Throughout Luke’s account of Paul’s hurried trip to Jerusalem (cf. Acts 20:1-21:15) a common refrain is repeated… Paul would suffer in Jerusalem. Despite knowing it was God’s will for the apostle not only to go to Jerusalem but suffer there, his friends kept trying to keep him from going to the city. Let’s explore why they were wrong to do this and along the way we’ll learn how we can better understand God’s will for our lives.
Paul’s Journey to Jerusalem:
- 1 Corinthians 16:1-4 | Didn’t originally plan to go
- 2 Corinthians 8:19 | Changed his mind and decided it was best to go
- Acts 20:22-23 | Paul said he was constrained by the Holy Spirit to go to Jerusalem
- Acts 21:4 | The disciples at Tyre, under the influence of the Holy Spirit, testified to the persecution that awaited Paul in Jerusalem and pleaded with him not to go.
- Acts 21:10-11 | The prophet Agabus dramatically foretold that in Jerusalem, Paul would be arrested and handed over to the Gentiles (Romans).
- Acts 21:12 | Hearing all this, Paul’s friends tearfully pleaded with him not to go to Jerusalem, despite the fact it was God’s will for Paul to proceed to the Holy City.
Why did Paul encounter such pressure from his friends to go against what they knew was the will of God?
1.THEY MISUNDERSTOOD GOD’S WILL FOR THE BELIEVER’S LIFE.
a. God’s will is less about being in the right circumstances and more about being the right kind of person.
b. 1 Corinthians 7:17-24 | The popular way of thinking about God’s will is that it involves having the right circumstances. This way of thinking is exhausting because we’re constantly searching for the “right place” to serve God. However, Paul pointed out that circumstances have very little relation to our ability to live out God’s will.
c. Romans 12:1-2 | We can know God’s will because it’s more about being the right kind of person regardless of our circumstances.
i. 1 Thessalonians 4:3-8 | God’s will is that we live sexually holy lives.
ii. Ephesians 6:5-8 | God’s will is that we’re sincere in our conduct
iii. 1 Thessalonians 5:16-18 | God’s will is that we constantly rejoice, pray, and giving thanks
iv. Hebrews 13:21; 1 Peter 2:13-17 | God’s will is that we’ll do good and avoid condemnation and win commendation that shuts the mouths of critics.
2. THEY WERE TRYING TO MAKE GOD’S WILL CONFORM TO THEIR PERSPECTIVES.
a. Too often people think that if life is hard, or hurts, or doesn’t make us happy it must not be God’s will for our lives. We must not make God’s will for our lives conditional on our own happiness or sense of completeness. Rather, we should yield ourselves to His plan for us.
b. Matthew 6:10 | Jesus taught us to pray to God, “Your will be done.” We must submit our lives to God’s purposes, plans, and glory even when they may seem hard.
c. Matthew 26:36-46 | In the garden of Gethsemane Jesus poured out His heart to the Father for another way instead of the cross. Yet, He ended each prayer yielding to the Father “nevertheless, not as I will, but as you will.”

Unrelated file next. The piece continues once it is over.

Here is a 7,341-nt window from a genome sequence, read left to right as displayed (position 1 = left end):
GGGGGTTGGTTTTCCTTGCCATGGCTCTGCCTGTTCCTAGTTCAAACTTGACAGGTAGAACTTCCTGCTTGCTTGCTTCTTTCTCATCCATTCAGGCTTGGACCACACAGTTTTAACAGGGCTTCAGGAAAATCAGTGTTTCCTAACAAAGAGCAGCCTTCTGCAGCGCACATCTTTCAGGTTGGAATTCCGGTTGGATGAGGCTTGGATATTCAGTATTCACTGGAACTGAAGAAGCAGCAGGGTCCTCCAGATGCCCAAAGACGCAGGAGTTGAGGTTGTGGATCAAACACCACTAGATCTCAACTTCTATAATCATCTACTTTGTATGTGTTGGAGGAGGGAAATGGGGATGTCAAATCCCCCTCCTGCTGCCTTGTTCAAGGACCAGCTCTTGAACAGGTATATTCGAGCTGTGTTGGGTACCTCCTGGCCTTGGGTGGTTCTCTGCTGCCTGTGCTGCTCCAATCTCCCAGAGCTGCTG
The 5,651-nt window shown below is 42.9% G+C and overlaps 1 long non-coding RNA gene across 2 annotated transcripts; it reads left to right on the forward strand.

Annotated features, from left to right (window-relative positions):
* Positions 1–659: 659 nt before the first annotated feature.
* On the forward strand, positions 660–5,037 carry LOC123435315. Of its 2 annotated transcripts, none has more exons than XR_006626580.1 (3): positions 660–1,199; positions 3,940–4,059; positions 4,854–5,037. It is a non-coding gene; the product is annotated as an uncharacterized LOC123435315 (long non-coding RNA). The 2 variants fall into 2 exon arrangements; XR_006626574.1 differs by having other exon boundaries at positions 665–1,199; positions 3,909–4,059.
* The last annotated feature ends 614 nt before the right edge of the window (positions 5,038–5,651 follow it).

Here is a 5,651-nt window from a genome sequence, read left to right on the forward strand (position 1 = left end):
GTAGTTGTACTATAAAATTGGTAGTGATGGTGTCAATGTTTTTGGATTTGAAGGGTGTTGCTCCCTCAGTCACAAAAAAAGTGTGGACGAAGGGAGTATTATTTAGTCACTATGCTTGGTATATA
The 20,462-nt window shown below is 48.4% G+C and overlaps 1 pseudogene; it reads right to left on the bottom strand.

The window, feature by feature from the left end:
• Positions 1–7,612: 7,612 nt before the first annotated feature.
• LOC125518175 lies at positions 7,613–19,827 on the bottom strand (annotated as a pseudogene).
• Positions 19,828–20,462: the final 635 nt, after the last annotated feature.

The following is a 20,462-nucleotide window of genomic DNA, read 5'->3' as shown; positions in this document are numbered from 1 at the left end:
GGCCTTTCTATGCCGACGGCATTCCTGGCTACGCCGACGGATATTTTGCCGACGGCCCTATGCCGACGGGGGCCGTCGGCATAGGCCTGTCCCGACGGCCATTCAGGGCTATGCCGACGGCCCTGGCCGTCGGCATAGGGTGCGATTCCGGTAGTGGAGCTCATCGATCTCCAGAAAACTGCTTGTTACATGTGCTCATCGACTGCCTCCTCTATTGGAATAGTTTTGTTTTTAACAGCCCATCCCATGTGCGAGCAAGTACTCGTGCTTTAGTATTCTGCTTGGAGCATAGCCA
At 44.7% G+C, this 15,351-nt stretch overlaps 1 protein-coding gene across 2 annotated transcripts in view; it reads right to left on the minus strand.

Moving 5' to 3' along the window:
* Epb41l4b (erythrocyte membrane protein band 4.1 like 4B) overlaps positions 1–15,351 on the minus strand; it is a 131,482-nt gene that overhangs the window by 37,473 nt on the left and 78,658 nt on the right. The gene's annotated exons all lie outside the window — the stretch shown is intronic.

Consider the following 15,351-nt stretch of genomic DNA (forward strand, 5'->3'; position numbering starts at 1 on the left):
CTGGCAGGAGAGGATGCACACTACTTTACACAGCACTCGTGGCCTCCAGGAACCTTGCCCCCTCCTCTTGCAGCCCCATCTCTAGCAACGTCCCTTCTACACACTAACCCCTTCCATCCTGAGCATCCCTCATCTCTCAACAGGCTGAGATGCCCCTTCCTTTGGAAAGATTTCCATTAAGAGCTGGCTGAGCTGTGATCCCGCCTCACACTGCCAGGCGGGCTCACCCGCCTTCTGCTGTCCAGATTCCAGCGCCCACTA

d. Romans 15:30-33 | Paul prayed for deliverance from the unbelievers in Jerusalem. Yet, he was willing to submit to God’s will for his life.
e. Act 21:13-14 | Hearing Paul’s resolute attitude, his friends finally yielded to God’s will saying “Let the will of the Lord be done.”
3. BY DENYING GOD’S WILL THEY DEMONSTRATED A SPIRITUAL SHORT SIGHTEDNESS.
a. The love and loyalty of Paul’s friend was commendable – they wanted to preserve their friend from hardships and even death. But ultimately, they were looking out for Paul’s best interest but not God’s.
b. 1 Peter 3:13-17 | If God’s will is that we suffer, it’s in the hardship of our circumstances that enables our hope to shine brightest.
c. Acts 23:11 | Paul’s arrest and persecution in Jerusalem opened the door to proclaiming the gospel to people he would have otherwise not encountered, even Caesar himself. Paul would eventually make it to Rome (Romans 1:9-11; 15:23) with the blessing of Christ, despite his chains.
Despite his friend’s urgings, Paul held firmly to God’s revealed will and did it! “What are you doing, weeping and breaking my heart? For I am ready not only to be imprisoned but even to die in Jerusalem for the name of the Lord Jesus” (Acts 21:13). The apostle Paul trusted in God’s sovereignty. He believed God knew what He was doing when He sent him to sure arrest and persecution in Jerusalem. The apostle withstood the pressure and followed God’s will. May we all do the same when tempted to doubt God’s will for our lives because they are hard, or hurt, or are unhappy. Let us understand, and hold to this truth, that God’s will is less about being in the right circumstances and more about being the right kind of person.
1.If you had witnessed all the people warning Paul not to go the Jerusalem what would you have told him to do (Acts 20:22-23; 21:4, 10-11)? Explain.
2. What impresses you most about Paul’s single-minded and radical devotion to God’s will (Acts 21:13?
3. How might you be able to model his dedication to God?
4. Why do you think it is hard to see God’s will for our lives less about the right circumstances and more about being the right person?
5. This week spend time prayerfully considering your reaction to life’s circumstances and praying “Not my will, but Yours be done.”